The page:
My client explained to the operator that we had called in yesterday to the Sheriff's Department of two counties and police stations for two different towns in the Sacramento area. It was re-iterated what time we called them yesterday, also giving them the vehicle license plate number, who the registered owner is, and that we were taking the vehicle back today. After some minutes on hold, waiting, then suddenly we heard all the sirens go off and ta few minutes later he police left the day care center. I guess the 911 dispatch supervisor found our notes from yesterday and called off the posse. When the operator came back on the line she stated they have closed this matter and will do nothing further.

    We waited a while to calm our nerves, actually got something to eat, then around 12 PM drove my vehicle next door to the day care center. We unloaded the car seats and Debbie's box of personal items, went inside, telling the day care staff we were dropping off her stuff. 

    I thought we were going to walk in and the staff would immediately call the police - again

    What happened next was hilarious! 

    One of the day care staff sees that we have the car seats and a box, then says, "OH, you must be her mother!"

    I said, "No".

She said, "Oh, you are the friend she called. Debbie left with her father but thank you so much for bringing an extra set of car seats and stuff for the children!". (She didn't see the purse in the box).

    I said, "Sure!" and left.

    I guess they didn't figure whoever stole "her vehicle" would be brave enough to return the car seats - so to them, I must have been Debbie's mother. Too funny.

    After driving back to the place where we hid my clients vehicle (van), she then drove it home back to Sacramento.

    The next thing is even more hilarious!!!

    When Catherine arrived home she found out that Debbie and her father had been there at the house - looking for her! Unbelievable, they want the van back!. That was the message left at the door and on the message machine there were several calls from Debbie.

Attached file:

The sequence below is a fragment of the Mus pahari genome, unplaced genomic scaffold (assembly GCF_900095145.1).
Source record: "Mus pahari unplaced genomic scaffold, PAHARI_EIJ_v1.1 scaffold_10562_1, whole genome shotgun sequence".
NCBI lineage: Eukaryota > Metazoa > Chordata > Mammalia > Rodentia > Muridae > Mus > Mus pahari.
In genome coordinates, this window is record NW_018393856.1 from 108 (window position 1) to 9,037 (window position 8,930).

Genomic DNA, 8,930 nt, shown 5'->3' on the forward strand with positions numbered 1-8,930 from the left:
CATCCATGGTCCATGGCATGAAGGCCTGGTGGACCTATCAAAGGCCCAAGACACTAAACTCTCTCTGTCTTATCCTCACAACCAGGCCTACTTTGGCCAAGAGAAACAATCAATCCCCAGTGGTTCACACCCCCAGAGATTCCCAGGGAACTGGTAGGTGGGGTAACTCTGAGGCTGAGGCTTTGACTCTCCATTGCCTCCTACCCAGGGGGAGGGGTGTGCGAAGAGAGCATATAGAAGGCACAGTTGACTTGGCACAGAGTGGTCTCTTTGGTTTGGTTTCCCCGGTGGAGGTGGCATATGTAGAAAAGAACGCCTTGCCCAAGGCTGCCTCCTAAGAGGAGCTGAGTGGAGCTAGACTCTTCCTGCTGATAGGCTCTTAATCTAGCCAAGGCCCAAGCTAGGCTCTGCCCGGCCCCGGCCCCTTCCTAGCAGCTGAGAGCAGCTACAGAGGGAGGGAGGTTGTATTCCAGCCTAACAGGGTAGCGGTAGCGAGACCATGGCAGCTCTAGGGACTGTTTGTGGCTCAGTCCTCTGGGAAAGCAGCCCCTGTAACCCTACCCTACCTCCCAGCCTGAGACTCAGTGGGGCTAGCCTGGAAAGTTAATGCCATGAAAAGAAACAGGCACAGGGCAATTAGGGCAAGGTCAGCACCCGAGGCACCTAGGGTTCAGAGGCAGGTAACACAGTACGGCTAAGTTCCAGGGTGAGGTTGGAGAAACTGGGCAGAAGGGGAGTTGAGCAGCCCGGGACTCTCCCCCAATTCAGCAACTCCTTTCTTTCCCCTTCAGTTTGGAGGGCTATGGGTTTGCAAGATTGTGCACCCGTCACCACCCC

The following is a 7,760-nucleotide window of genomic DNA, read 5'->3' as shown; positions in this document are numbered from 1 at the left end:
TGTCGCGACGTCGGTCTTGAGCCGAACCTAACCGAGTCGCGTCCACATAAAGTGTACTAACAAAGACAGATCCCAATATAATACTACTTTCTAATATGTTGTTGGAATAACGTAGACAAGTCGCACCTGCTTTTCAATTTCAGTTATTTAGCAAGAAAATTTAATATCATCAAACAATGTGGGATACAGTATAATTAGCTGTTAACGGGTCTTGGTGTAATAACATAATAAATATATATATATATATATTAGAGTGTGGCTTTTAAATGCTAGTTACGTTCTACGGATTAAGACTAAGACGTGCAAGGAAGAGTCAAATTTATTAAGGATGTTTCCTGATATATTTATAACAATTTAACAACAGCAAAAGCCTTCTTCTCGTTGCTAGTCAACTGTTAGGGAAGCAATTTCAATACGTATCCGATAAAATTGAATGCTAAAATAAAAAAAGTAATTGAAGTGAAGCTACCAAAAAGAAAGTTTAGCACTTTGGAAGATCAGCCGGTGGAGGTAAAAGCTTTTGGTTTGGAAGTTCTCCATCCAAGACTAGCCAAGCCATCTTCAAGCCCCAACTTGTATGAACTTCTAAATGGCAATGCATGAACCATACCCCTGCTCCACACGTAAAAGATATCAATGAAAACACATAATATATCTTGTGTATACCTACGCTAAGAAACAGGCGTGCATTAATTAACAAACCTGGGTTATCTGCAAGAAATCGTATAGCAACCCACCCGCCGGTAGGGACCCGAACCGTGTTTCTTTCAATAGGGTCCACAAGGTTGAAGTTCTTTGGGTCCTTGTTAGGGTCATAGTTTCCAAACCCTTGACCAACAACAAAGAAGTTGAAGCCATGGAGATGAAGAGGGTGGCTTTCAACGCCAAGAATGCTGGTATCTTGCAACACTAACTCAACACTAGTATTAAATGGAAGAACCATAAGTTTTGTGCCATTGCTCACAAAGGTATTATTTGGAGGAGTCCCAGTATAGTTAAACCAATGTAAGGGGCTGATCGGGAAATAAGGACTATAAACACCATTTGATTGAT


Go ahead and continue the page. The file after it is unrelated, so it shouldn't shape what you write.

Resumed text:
I am sure the police told Debbie that Catherine legally took her vehicle back and they could not help her, so she was really pissed off.

    Catherine spoke to Debbie on the phone trying to drive some sense into her, it's my car-you didn't pay-I took my car back etc. But before Debbie slammed the phone down, she said, "I'm going to sue you!"

    At this point Catherine ignored her and her threat, forgetting about this chick. A few weeks go by and a process server shows up at Catherine's door.

    Debbie is suing Catherine in small claims court! She wants "her vehicle" back!

    Of all my years of doing this work, this has got to be the stupidest chick I have ever encountered.  I bet she thinks a Judge is going to feel sorry for her. To her it's worth a try. She's desperate but at the same time - really???

    Now, Debbie got herself in a worse situation because I am going to submit my bill to the court for $800 and get the Judge to make her pay it.

    The court hearing was attended by my client, Catherine and myself. She had all her paperwork, registration, contract with Debbie and even my bill for repossessing the car. We scripted our version so that Catherine would explain the situation in a few words. She did and then it was Debbie's turn to speak to the Judge. Just as I thought, she went on and on about how she was a victim, how we took back "her vehicle" and all Catherine should of done was "call her". She stated she needed this vehicle to drive to work and daycare, that she can't get a vehicle loan due to her financial issues and still says she wants Catherine to give the vehicle back!

    The Judge asked Catherine for information on her actual phone bills listing all the phone calls made to Debbie, with dates and times during the 6 or so months she was trying to get Debbie to return the vehicle. When the Judge queried Debbie on this, it was obvious to him that Debbie had plenty of time to take care of this matter and didn't.

    Catherine won this case and weeks later I was shocked when I received a check for $800 from Debbie's parents. We never heard from Debbie again.

    Moral of the story: When faced with any legal situation or one such as Debbie, look at the law or hire a lawyer or do your own research. Do not succumb to your emotions and let them run your actions - you will lose. Face it head-on and resolved it fast.